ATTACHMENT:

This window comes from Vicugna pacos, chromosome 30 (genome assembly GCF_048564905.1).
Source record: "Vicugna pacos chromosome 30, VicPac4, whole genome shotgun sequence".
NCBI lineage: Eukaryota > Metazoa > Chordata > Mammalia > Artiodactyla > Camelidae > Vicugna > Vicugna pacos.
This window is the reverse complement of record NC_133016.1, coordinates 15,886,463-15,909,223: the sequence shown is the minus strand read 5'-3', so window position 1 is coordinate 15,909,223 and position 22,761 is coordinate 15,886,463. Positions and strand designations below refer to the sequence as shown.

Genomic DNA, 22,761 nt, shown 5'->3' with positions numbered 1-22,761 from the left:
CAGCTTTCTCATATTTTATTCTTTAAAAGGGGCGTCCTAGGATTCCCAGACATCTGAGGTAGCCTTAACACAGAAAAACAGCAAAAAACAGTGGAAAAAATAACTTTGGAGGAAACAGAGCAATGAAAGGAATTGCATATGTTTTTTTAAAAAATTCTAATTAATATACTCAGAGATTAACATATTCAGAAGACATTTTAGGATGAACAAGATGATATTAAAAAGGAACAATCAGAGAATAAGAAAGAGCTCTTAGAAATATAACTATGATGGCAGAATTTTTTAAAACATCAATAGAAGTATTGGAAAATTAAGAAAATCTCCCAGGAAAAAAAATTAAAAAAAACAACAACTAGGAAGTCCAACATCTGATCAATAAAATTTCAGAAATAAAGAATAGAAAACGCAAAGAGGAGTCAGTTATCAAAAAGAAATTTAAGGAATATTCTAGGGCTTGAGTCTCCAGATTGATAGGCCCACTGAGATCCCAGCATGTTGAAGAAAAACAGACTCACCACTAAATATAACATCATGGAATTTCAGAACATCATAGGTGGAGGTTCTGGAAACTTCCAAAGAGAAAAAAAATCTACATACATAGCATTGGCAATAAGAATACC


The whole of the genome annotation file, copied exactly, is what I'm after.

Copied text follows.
This window comes from Vicugna pacos, chromosome 30 (genome assembly GCF_048564905.1).
Source record: "Vicugna pacos chromosome 30, VicPac4, whole genome shotgun sequence".
NCBI lineage: Eukaryota > Metazoa > Chordata > Mammalia > Artiodactyla > Camelidae > Vicugna > Vicugna pacos.
This window is the reverse complement of record NC_133016.1, coordinates 15,886,463-15,909,223: the sequence shown is the minus strand read 5'-3', so window position 1 is coordinate 15,909,223 and position 22,761 is coordinate 15,886,463. Positions and strand designations below refer to the sequence as shown.

Genomic DNA, 22,761 nt, shown 5'->3' with positions numbered 1-22,761 from the left:
CAGCTTTCTCATATTTTATTCTTTAAAAGGGGCGTCCTAGGATTCCCAGACATCTGAGGTAGCCTTAACACAGAAAAACAGCAAAAAACAGTGGAAAAAATAACTTTGGAGGAAACAGAGCAATGAAAGGAATTGCATATGTTTTTTTAAAAAATTCTAATTAATATACTCAGAGATTAACATATTCAGAAGACATTTTAGGATGAACAAGATGATATTAAAAAGGAACAATCAGAGAATAAGAAAGAGCTCTTAGAAATATAACTATGATGGCAGAATTTTTTAAAACATCAATAGAAGTATTGGAAAATTAAGAAAATCTCCCAGGAAAAAAAATTAAAAAAAACAACAACTAGGAAGTCCAACATCTGATCAATAAAATTTCAGAAATAAAGAATAGAAAACGCAAAGAGGAGTCAGTTATCAAAAAGAAATTTAAGGAATATTCTAGGGCTTGAGTCTCCAGATTGATAGGCCCACTGAGATCCCAGCATGTTGAAGAAAAACAGACTCACCACTAAATATAACATCATGGAATTTCAGAACATCATAGGTGGAGGTTCTGGAAACTTCCAAAGAGAAAAAAAATCTACATACATAGCATTGGCAATAAGAATACC